2 Pet. i. 1: "Simon Peter, a servant and an apostle of Jesus Christ, to them that have obtained like precious faith with us, through the righteousness of God and our Saviour Jesus Christ: 2. Grace and peace be multiplied unto you through the knowledge of God, and of Jesus our Lord; 3. According as his divine power has given unto us all things that pertain unto life and godliness, through the knowledge of him that hath called us to glory and virtue: 4. Whereby are given unto us exceeding great and precious promises; that by these ye might be partakers of the divine nature, having escaped the corruption that is in the world through lust. 5. And beside this, giving all diligence, add to your faith, virtue; and to virtue, knowledge; 6. And to knowledge, temperance; and to temperance, patience; and to patience, godliness; 7. And to godliness, brotherly kindness; and to brotherly kindness, charity. 8. For if these things be in you and abound, they make you that ye shall neither be barren nor unfruitful in the knowledge of our Lord Jesus Christ. 9. But he that lacketh these things is blind, and cannot see afar off, and hath forgotten that he was purged from his old sins. 10. Wherefore the rather, brethren, give diligence to make your calling and election sure: for if ye do these things, ye shall never fall." Upon this passage, I remark,--

     (i.) That Peter addressed this epistle to all who had faith, that is, to all true Christians, as appears from the first verse. He addressed no one by name, but left it for every one to be sure that he had faith. He then proceeds to exhort them to grow in grace, assuring them that, if any one did not do so, he had forgotten that he was purged from his former sins; that is, if any one lacked that which he enjoined, it would prove that he had not true faith, or that he had backslidden. Then he adds, as in the 10th verse: "Wherefore the rather, brethren, give diligence to make your calling and election sure: for if ye do these things, ye shall never fall." Here I remark:

     (ii.) That the apostle plainly assumes:

     (a.) That the called and elected will be saved; to make their calling and election sure, was to make their salvation sure: and,

     (b.) That none others are saved but the called and elected, for if others are saved, it were of no consequence whether they were of the called and elected or not, provided they were saved;

     (c.) That he regarded none as Christians, or as at any time having true faith, but the called and elected; for he was not exhorting supposed impenitent sinners to become Christians, but supposed Christians to be sure of their calling and election. This shows that he regarded all Christians as of the called and elected. To be sure of their calling and election was to be sure of their salvation. The apostle did not certainly mean to exhort them to become of the number of the elect, for this number we have seen was settled from eternity; but by diligence and growth in grace to secure their salvation, or thus to prove or demonstrate their calling and election. He meant also to admonish them that, although called and elected, still their ultimate salvation was conditionated upon their diligent growth in grace, and perseverance in holiness to the end of life. He therefore exhorts them to make their calling and election sure, which is the same as to secure their salvation. He speaks of calling and election as indissolubly connected. Effectual calling either results from election, or election from calling. We have seen that election is eternal; therefore, election cannot result from calling, but calling must result from election.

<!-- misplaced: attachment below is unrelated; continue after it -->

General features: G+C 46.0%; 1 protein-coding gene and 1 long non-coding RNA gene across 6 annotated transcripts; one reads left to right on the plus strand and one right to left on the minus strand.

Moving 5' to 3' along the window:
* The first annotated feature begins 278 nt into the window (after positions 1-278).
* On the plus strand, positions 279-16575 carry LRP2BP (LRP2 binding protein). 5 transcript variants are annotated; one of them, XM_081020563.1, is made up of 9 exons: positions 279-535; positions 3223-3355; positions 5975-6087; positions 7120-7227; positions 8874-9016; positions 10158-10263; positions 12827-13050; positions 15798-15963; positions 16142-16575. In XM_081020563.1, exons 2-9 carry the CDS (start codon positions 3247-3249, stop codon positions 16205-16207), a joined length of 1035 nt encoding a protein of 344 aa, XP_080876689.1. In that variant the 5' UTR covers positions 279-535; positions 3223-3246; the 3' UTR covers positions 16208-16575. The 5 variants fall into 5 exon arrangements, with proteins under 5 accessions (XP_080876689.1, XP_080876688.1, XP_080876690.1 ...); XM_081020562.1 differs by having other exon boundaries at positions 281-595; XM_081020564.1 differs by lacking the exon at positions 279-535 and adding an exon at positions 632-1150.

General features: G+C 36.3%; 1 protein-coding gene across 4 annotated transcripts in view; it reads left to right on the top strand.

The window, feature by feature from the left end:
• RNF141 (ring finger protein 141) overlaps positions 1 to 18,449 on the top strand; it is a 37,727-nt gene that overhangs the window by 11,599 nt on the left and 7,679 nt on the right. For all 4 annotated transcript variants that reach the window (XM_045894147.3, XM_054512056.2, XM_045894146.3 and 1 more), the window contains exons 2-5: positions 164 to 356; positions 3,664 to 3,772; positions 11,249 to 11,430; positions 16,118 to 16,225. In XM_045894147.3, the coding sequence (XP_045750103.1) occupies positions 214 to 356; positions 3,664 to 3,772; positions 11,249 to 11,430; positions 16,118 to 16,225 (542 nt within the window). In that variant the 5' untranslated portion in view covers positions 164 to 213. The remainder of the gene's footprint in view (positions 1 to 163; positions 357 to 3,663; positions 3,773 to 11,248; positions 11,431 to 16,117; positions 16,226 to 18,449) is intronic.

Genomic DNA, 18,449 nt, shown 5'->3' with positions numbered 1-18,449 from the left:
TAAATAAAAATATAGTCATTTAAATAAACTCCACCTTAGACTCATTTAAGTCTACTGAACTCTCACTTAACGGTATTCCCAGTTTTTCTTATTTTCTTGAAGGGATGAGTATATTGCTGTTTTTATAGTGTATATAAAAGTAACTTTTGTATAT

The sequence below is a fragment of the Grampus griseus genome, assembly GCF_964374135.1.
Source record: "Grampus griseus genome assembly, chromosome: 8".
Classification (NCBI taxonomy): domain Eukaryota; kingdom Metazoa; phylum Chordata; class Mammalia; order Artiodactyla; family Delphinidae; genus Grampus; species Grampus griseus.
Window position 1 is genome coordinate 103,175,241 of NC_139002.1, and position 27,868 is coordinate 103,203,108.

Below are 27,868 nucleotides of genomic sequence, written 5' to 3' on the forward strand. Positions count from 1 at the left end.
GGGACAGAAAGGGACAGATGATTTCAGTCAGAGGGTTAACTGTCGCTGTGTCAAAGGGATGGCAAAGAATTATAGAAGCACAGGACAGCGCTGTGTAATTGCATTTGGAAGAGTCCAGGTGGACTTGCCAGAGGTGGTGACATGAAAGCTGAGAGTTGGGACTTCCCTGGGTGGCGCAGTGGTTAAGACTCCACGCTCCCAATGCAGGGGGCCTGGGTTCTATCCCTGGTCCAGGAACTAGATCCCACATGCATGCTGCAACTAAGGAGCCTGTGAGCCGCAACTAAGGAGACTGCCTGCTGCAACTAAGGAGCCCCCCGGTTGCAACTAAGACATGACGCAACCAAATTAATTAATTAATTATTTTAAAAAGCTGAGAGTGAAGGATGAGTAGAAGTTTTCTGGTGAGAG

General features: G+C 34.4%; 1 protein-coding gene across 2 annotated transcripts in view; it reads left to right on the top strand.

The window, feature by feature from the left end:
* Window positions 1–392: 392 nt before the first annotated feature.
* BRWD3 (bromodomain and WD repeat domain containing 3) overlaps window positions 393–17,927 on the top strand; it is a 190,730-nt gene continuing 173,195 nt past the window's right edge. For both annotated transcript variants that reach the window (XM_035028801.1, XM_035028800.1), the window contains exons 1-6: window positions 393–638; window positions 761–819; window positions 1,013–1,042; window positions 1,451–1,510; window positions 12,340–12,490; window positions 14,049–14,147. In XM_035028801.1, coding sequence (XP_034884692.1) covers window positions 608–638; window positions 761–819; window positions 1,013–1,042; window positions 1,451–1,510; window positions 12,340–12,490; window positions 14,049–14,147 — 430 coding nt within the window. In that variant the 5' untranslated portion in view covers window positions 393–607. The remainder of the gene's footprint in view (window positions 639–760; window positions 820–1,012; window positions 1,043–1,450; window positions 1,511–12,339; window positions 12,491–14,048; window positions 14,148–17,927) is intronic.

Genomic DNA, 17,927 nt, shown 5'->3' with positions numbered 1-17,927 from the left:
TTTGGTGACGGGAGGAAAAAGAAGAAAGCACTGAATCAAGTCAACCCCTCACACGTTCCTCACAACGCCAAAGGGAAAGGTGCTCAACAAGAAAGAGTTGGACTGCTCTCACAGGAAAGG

Again: Christians and saints, and the children and people of God, the disciples of Christ, and the elect, are to all appearance regarded throughout the Bible as the same class.

     Again: Christ says, John vi. 37: "All that the Father giveth me shall come to me; and him that cometh to me I will in no wise cast out. 39. And this is the Father's will which hath sent me, that of all which he hath given me I should lose nothing, but should raise it up again at the last day."

     Here Jesus says, that all who are given to him by the Father shall come to him, and that of those that come to him, it is his Father's will that he should lose none, but that he should raise them up, (that is, to eternal life,) at the last day. He does not say here, that none do come to him who are not given to him by the Father, but this is plainly implied, for he says, 37th. "All that the Father giveth me shall come to me; and him that cometh to me I will in no wise cast out." What he means by not casting them out, is plain from verse 39. That is, "It is the Father's will that of all that shall come to me I should lose nothing." By not casting them out, then, he intended that he should surely save them, that is, all that came to him. But if he saves them, they must have been given to Christ and have been elected, or they were not. If they were not elected, or given to Christ by the Father, they will never be saved, unless some are saved without God's designing or choosing to save them. If any are saved, God saves them, through or by Christ. If he saves them, he does it designedly, and not without design. But if he ever does, or will design it, he has from eternity designed it. So then, it appears, that all who come to Christ were given to him of the Father; and that he will lose none of them, but will raise them up at the last day. My object at present, however, is not to insist that no one that comes to Christ will be lost, but only that all who come to Christ are of the number that were given to him of the Father, or are of the elect.